Main Dishes, Recipes, Soups & Stews

How to Survive the Cold

TuscanWhiteBean (6)

This past week has been unseasonably cold in Brooklyn. Once upon a time, I remember winters where there would be snow on the ground from December to March and hats, scarves and gloves where essential, not just fashionable. Years ago, weeks like this would be a bit chilly but close to the norm. But these days, with the thermometer hovering around 40°F all winter, a morning in the teens (with a real feel of -1°F) is pretty damn cold. It’s the first time that I noticed my window’s aren’t as insulated as they should be and that draft from under the AC units makes the room really freaking cold. I’ve forced myself to go outside when necessary, even drag myself the chilly 6 blocks to the gym, but really all I want to do is stay inside, bundled in blankets, eating soup and stews.

It always amazed me how much soup makes things better. A simple dish can soothe away the winter blues, cure (or at least help) a cold and warn the depths of your soul. The lack of cold winters actually disappoints me a bit. I hate the cold, probably more than most people. I hate the heat too, actually and think the weather should hover between 50-80°F always. But seriously, when it’s winter, you want soup. And really, who wants to eat a hearty bowl of soup when its 55°F and sunny outside?

So for the past week we lived on soups and stews, and while I was cold and annoyed that I felt trapped in my own apartment, I savored every minute of cooking and eating. There will be more soup and stew recipes, I promise, but for now, one of my favorite standbys–Tuscan White Bean Soup. I use dried beans for this soup. You can speed it up by using canned beans, but I doubt the levels of favor will be the same. The soup cooks and simmers for most of the day, leaving your home smelling amazing and your mouth watering until dinner time.

A few notes before the recipe: While escarole is the normal addition, I usually use whatever greens I have on hand. Spinach, chard and kale all work great. I added sausage, per my husband’s request, but the soup can easily be made vegetarian by just omitting the sausage.

Tuscan White Bean Soup (Serves A LOT–at least 6 with leftovers)

  • 2 c dried cannellini beans, soaked overnight
  • 4 c water
  • 1 tbsp olive oil
  • 1 lb sweet Italian sausage, casings removed
  • 1 large onion, diced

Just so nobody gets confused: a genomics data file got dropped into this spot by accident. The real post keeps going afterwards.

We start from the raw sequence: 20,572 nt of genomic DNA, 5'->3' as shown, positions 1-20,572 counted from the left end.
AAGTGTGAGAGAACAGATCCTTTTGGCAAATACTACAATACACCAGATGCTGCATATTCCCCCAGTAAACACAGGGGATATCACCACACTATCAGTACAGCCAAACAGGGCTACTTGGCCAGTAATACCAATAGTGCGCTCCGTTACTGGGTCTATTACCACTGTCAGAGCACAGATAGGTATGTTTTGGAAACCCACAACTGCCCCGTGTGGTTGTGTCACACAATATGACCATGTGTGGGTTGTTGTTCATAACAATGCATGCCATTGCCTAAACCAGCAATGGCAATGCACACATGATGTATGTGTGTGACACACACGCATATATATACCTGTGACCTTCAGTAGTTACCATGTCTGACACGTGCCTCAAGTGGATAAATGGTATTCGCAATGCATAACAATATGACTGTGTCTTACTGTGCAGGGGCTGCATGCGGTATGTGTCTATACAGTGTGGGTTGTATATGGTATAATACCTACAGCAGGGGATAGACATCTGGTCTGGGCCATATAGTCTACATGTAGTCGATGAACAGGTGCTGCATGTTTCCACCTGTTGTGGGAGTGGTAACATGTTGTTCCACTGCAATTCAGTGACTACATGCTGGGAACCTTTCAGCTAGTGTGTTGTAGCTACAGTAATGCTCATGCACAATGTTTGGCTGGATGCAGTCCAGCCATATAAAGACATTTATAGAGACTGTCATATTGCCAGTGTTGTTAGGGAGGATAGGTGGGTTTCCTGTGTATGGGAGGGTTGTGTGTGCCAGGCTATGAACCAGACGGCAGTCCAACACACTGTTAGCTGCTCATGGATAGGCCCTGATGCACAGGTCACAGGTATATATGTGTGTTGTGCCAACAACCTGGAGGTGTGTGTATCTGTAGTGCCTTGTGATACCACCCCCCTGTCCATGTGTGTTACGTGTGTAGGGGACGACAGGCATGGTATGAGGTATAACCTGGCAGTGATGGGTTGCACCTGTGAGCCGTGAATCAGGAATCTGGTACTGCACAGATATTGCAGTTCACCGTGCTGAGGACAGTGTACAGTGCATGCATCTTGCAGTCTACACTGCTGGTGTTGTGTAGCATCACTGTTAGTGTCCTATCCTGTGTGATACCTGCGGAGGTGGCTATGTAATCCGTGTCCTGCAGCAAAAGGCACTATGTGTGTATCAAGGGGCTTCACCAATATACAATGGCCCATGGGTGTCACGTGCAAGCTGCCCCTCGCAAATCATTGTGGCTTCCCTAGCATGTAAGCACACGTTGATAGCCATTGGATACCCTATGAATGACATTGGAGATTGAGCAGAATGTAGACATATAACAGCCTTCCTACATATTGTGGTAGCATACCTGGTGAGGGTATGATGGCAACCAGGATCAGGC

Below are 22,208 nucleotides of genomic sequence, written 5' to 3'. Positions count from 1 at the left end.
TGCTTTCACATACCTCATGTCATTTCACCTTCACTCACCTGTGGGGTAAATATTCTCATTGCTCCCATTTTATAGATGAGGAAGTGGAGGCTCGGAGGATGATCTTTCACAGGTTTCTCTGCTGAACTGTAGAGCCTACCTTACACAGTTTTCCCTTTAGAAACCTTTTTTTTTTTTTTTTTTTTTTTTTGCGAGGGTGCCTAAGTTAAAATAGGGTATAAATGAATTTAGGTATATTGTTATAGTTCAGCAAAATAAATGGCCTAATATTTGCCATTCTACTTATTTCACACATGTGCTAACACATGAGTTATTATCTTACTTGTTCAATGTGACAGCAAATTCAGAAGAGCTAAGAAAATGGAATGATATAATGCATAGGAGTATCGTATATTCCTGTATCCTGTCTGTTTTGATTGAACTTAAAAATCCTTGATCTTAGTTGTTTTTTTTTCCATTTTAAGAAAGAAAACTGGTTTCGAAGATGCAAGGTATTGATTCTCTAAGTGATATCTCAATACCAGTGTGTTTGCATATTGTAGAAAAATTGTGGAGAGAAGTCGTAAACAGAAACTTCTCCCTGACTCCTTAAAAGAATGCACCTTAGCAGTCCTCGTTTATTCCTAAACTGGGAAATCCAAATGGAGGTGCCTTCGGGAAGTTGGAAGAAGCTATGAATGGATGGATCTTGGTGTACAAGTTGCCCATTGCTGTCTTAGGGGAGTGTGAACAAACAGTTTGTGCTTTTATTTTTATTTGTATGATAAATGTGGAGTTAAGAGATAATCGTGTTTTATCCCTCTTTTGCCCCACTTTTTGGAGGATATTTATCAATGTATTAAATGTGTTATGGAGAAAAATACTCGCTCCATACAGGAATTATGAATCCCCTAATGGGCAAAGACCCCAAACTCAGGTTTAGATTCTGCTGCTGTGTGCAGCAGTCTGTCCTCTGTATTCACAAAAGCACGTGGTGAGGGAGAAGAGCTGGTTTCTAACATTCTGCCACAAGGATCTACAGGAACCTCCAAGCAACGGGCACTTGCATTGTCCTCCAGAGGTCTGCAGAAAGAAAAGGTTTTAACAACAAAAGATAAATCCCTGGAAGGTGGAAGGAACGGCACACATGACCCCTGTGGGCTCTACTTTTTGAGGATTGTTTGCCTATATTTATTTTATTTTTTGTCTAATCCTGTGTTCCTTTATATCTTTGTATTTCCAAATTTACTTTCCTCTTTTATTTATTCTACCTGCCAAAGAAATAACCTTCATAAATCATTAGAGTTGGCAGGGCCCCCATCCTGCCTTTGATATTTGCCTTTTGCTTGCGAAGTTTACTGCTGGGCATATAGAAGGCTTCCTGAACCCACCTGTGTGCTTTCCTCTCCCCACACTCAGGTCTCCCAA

• 2 cloves garlic, minced
  • 3 carrots, peeled and diced
  • 3 celery ribs, diced
  • 4 c vegetable broth
  • generous sprinkle of salt
  • fresh black pepper
  • 1/4 tsp red pepper flakes
  • 1 tbsp Italian seasoning
  • 1 bay leaf
  • 1 tsp rosemary
  • 2″ piece Parmesan rind
  • 1/2 c fresh grated Parmesan cheese, plus additional for serving
  • 1 large bunch of kale (or escarole or any other green), chopped

In a large dutch oven bring the cannellini beans and water to a boil. Reduce heat, cover and simmer for 1 hour until beans are tender. Break apart half of the beans with a potato masher to add a chunkier texture to your soup.

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Meanwhile, heat olive oil in a nonstick skillet. Add sausage, breaking apart with a spoon.

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When sausage is mostly cooked (barely pink), add onions and garlic and continue to cook until onions are translucent, about 5 minutes.

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Add sausage onion mixture to the dutch oven. Add carrots, celery and broth and return pot to a boil. Reduce heat and add salt, peppers, bay leaf, seasoning, rosemary and Parmesan rind. Stir until well blended then cover pot and simmer until vegetables are very tender. The pot should simmer for another hour or so; occasionally stir soup and add extra broth if the soup gets too thick (but we like it thick!). Taste and season with additional salt and pepper if needed.

TuscanWhiteBean (1)

Remove bay leaf and rind. Stir in grated cheese until melted. Add kale and stir until all leaves are submerged. Continue cooking, covered over low heat until greens are bright and tender, about 10 minutes.

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Ladle soup into bowls and sprinkle with additional grated Parmesan, if desired. Serve immediately, preferably with crusty bread and butter.

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5 thoughts on “How to Survive the Cold”

    1. Lol. Since it’s just the two of us, we ALWAYS have leftovers, and I cook almost every day. So the real test of a good recipe is how quickly the leftovers go. We had no problem finishing it all off the next day for both lunch and dinner! Sorry 😦

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